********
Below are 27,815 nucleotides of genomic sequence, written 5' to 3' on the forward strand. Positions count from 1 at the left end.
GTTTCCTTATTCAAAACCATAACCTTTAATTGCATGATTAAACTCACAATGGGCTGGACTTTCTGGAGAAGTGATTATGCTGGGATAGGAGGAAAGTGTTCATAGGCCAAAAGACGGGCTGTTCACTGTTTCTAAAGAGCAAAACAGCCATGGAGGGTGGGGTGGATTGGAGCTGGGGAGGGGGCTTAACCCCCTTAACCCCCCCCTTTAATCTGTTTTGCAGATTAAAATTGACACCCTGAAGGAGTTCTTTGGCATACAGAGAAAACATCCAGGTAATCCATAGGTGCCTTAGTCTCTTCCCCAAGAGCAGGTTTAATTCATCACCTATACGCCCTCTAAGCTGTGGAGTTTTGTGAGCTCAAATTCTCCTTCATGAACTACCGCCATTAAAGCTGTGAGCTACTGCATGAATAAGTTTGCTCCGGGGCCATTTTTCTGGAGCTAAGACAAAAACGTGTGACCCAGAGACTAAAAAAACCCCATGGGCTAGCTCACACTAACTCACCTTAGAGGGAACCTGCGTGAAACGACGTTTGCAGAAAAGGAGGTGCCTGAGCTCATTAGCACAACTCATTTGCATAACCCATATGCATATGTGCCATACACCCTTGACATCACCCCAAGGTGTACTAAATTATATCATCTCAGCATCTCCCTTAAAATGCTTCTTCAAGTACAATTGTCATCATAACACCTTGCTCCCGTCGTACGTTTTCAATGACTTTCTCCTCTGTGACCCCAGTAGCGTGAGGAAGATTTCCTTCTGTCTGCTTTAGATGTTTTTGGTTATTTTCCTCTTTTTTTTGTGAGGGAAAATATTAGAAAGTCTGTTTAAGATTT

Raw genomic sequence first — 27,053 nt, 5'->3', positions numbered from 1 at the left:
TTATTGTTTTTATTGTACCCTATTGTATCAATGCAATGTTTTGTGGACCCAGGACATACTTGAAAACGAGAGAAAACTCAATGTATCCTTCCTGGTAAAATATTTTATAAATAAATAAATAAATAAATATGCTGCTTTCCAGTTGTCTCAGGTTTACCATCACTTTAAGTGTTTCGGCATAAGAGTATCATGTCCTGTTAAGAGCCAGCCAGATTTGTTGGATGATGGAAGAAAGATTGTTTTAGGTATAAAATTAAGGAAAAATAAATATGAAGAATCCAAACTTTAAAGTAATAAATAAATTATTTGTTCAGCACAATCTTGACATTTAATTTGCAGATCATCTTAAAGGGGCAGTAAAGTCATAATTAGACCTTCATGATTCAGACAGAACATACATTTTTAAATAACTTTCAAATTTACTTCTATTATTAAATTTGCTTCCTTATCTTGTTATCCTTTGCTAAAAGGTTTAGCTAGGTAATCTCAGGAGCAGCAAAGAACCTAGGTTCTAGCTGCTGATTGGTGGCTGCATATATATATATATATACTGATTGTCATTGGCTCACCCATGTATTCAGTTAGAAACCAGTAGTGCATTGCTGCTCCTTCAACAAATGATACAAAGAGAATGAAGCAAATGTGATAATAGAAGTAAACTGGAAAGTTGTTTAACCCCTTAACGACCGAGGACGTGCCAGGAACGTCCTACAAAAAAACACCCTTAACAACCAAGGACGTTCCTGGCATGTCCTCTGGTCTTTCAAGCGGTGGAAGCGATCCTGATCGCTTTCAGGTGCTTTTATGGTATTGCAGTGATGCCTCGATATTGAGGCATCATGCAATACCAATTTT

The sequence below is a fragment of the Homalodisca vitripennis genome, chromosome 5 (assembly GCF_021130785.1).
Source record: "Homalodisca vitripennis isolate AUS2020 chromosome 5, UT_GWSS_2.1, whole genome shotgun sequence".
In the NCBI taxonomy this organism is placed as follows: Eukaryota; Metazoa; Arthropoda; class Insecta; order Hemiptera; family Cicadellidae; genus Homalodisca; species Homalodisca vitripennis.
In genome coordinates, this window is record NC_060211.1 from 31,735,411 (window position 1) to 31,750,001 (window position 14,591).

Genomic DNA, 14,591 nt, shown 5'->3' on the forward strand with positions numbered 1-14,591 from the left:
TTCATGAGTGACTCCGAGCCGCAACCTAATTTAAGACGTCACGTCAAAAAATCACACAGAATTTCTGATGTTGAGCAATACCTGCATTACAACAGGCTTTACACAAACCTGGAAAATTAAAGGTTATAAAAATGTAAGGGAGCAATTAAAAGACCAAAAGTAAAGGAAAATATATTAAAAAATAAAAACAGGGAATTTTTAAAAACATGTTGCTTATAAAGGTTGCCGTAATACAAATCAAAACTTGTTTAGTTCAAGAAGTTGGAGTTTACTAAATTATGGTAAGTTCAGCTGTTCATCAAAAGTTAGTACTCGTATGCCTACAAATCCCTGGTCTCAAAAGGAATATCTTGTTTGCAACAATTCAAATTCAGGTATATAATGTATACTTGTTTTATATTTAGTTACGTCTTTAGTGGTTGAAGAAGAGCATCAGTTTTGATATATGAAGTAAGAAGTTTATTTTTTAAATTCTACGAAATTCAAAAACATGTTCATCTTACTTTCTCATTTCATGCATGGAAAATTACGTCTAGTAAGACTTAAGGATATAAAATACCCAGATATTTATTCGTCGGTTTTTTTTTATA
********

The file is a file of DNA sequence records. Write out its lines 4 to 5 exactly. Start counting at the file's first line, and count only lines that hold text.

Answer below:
TTATTGTTTTTATTGTACCCTATTGTATCAATGCAATGTTTTGTGGACCCAGGACATACTTGAAAACGAGAGAAAACTCAATGTATCCTTCCTGGTAAAATATTTTATAAATAAATAAATAAATAAATATGCTGCTTTCCAGTTGTCTCAGGTTTACCATCACTTTAAGTGTTTCGGCATAAGAGTATCATGTCCTGTTAAGAGCCAGCCAGATTTGTTGGATGATGGAAGAAAGATTGTTTTAGGTATAAAATTAAGGAAAAATAAATATGAAGAATCCAAACTTTAAAGTAATAAATAAATTATTTGTTCAGCACAATCTTGACATTTAATTTGCAGATCATCTTAAAGGGGCAGTAAAGTCATAATTAGACCTTCATGATTCAGACAGAACATACATTTTTAAATAACTTTCAAATTTACTTCTATTATTAAATTTGCTTCCTTATCTTGTTATCCTTTGCTAAAAGGTTTAGCTAGGTAATCTCAGGAGCAGCAAAGAACCTAGGTTCTAGCTGCTGATTGGTGGCTGCATATATATATATATATACTGATTGTCATTGGCTCACCCATGTATTCAGTTAGAAACCAGTAGTGCATTGCTGCTCCTTCAACAAATGATACAAAGAGAATGAAGCAAATGTGATAATAGAAGTAAACTGGAAAGTTGTTTAACCCCTTAACGACCGAGGACGTGCCAGGAACGTCCTACAAAAAAACACCCTTAACAACCAAGGACGTTCCTGGCATGTCCTCTGGTCTTTCAAGCGGTGGAAGCGATCCTGATCGCTTTCAGGTGCTTTTATGGTATTGCAGTGATGCCTCGATATTGAGGCATCATGCAATACCAATTTT

The sequence below is a fragment of the Homalodisca vitripennis genome, chromosome 5 (assembly GCF_021130785.1).